Well, I have been putting off my follow-up post that was promised in the blog about the Supervisory Board meeting from the beginning of this month. Don't worry. It is not that there is bad news or anything. If you read my post about the September 23rd meeting, you may recall that a new position was created. I wrote:
-A particular item of interest to point out, though, is that a new position has been created for a part-time monitor of onsite grounds projects and liaison between the supervisory board and the residents. The position title is Operations Manager, and a person with construction and project management background will be sought. Residents will also be able to contact the individual directly regarding issues and concerns.
The position has now been filled, and the gentleman (Mike Smith) hired into the position was introduced at the last meeting. Mr. Smith described his extensive background in construction and project management and stated that he lives minutes away from the West Villages communities, so he will be readily accessible when needed.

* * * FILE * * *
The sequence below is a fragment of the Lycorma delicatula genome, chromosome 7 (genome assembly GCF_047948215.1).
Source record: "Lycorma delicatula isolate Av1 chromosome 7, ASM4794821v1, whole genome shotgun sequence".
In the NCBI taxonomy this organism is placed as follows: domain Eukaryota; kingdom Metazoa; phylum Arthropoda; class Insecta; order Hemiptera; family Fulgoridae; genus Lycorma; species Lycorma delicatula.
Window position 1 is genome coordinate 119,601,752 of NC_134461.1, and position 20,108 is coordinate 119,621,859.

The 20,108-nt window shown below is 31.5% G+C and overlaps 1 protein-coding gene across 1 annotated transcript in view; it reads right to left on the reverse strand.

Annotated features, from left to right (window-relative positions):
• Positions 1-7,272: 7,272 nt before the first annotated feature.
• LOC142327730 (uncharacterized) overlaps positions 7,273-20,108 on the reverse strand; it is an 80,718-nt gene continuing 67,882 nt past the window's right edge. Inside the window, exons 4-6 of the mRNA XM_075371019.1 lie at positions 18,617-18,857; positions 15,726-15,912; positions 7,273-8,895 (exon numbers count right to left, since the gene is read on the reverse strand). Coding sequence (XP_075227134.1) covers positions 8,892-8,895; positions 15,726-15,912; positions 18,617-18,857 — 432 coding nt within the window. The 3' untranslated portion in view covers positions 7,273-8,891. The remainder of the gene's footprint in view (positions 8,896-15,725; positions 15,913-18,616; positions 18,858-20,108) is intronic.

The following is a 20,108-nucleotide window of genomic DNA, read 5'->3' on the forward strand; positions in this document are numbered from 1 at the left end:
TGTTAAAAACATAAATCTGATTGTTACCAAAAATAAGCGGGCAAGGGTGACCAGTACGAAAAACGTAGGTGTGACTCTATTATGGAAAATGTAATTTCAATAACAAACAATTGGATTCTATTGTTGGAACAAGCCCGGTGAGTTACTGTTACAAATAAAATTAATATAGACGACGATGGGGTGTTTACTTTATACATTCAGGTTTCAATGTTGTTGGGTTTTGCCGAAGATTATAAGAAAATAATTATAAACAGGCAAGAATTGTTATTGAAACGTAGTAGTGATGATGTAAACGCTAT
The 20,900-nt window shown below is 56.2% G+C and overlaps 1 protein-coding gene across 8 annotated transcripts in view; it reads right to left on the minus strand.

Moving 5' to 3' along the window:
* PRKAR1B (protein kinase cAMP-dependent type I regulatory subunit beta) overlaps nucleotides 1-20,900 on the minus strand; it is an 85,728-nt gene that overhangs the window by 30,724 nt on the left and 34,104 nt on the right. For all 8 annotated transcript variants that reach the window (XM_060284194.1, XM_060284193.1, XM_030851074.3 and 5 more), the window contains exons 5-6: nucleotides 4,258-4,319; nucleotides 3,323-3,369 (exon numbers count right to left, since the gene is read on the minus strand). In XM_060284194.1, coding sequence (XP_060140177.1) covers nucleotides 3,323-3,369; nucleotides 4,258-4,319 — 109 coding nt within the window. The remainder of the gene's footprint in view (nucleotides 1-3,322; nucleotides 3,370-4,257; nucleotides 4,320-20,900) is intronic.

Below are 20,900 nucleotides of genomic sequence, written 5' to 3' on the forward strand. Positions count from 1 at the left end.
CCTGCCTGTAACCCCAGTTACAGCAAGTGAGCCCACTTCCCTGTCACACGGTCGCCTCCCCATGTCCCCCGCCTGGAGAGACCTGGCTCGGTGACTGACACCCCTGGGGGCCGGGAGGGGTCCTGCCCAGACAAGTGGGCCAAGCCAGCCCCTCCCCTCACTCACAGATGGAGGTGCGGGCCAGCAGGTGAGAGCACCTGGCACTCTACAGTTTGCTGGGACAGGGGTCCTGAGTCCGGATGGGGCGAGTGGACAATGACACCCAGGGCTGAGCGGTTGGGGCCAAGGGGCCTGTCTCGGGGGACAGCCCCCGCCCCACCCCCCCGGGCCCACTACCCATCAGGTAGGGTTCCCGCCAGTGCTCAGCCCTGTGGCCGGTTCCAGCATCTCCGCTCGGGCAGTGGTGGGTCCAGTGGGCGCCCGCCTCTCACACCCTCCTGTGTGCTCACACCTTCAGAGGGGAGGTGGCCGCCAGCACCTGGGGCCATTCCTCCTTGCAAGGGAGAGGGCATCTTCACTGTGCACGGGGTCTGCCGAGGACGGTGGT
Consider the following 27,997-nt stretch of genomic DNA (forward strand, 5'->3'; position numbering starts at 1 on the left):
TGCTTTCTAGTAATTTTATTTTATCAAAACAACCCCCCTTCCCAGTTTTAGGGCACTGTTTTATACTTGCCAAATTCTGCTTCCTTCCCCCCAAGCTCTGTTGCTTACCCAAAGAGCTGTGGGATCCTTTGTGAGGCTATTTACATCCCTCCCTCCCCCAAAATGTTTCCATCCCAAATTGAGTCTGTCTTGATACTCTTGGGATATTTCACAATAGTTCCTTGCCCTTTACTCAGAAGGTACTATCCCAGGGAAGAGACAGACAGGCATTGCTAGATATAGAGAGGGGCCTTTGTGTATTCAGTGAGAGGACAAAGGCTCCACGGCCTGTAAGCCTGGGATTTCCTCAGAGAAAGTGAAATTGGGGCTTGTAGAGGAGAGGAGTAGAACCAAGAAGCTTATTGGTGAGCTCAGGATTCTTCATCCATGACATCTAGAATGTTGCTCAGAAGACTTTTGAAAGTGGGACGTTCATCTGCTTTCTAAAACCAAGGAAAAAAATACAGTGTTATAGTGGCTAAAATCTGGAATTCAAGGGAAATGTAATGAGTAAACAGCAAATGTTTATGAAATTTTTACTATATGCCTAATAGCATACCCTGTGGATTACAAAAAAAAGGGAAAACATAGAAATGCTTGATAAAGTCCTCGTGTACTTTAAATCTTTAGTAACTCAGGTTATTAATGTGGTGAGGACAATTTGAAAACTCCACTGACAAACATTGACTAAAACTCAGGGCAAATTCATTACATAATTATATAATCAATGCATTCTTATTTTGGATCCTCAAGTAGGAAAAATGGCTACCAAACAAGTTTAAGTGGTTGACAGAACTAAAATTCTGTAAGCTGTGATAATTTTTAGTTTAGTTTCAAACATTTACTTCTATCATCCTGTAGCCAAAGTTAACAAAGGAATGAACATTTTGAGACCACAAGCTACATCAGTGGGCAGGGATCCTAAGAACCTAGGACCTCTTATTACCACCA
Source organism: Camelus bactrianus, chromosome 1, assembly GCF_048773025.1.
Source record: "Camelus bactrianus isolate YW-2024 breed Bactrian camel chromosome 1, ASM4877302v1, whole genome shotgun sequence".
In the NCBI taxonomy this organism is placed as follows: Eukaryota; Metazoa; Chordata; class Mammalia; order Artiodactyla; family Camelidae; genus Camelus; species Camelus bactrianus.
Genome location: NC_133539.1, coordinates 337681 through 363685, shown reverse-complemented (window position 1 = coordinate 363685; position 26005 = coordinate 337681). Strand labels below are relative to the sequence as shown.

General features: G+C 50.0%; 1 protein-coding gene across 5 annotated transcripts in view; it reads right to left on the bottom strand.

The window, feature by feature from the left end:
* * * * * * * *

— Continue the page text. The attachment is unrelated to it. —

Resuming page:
Good news, right? "Why delay sharing that," you ask? It was also said at the meeting that Mr. Smith's contact information will eventually be posted on the district's website. I was hoping to include that information for your reference within my post. As of this morning, his contact information is not on the site. Anyway, in probably the worst case scenario, it is likely to be shared at the next meeting in a couple of weeks. I will share it when it is made available.
Speaking of the district website...new state legislation mandates that special districts have a web presence and that certain information be publicly shared through it. Most of the new directives are already met by the West Villages Improvement District, including such requirements as posting both complete financial information and the contact information for each governing body member. And, with the new legislation, means for district accountability and oversight was also established. A link to the Special District Accountability Program is to be shared on each district website. Special districts have until October 2015 to fully comply with all of the new mandates.